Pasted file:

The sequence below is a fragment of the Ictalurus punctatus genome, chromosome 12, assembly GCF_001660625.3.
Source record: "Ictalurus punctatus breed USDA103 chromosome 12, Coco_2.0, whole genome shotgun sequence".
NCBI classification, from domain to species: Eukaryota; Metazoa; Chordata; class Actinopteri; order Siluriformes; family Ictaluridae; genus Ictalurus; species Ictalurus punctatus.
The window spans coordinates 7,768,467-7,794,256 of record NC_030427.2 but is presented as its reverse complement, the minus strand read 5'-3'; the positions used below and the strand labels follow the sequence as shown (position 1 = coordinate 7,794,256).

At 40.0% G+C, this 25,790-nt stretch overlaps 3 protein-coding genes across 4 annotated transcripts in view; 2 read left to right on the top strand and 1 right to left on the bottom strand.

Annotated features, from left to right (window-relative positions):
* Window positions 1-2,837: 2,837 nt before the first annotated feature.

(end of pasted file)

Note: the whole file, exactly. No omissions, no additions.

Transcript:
The sequence below is a fragment of the Ictalurus punctatus genome, chromosome 12, assembly GCF_001660625.3.
Source record: "Ictalurus punctatus breed USDA103 chromosome 12, Coco_2.0, whole genome shotgun sequence".
NCBI classification, from domain to species: Eukaryota; Metazoa; Chordata; class Actinopteri; order Siluriformes; family Ictaluridae; genus Ictalurus; species Ictalurus punctatus.
The window spans coordinates 7,768,467-7,794,256 of record NC_030427.2 but is presented as its reverse complement, the minus strand read 5'-3'; the positions used below and the strand labels follow the sequence as shown (position 1 = coordinate 7,794,256).

At 40.0% G+C, this 25,790-nt stretch overlaps 3 protein-coding genes across 4 annotated transcripts in view; 2 read left to right on the top strand and 1 right to left on the bottom strand.

Annotated features, from left to right (window-relative positions):
* Window positions 1-2,837: 2,837 nt before the first annotated feature.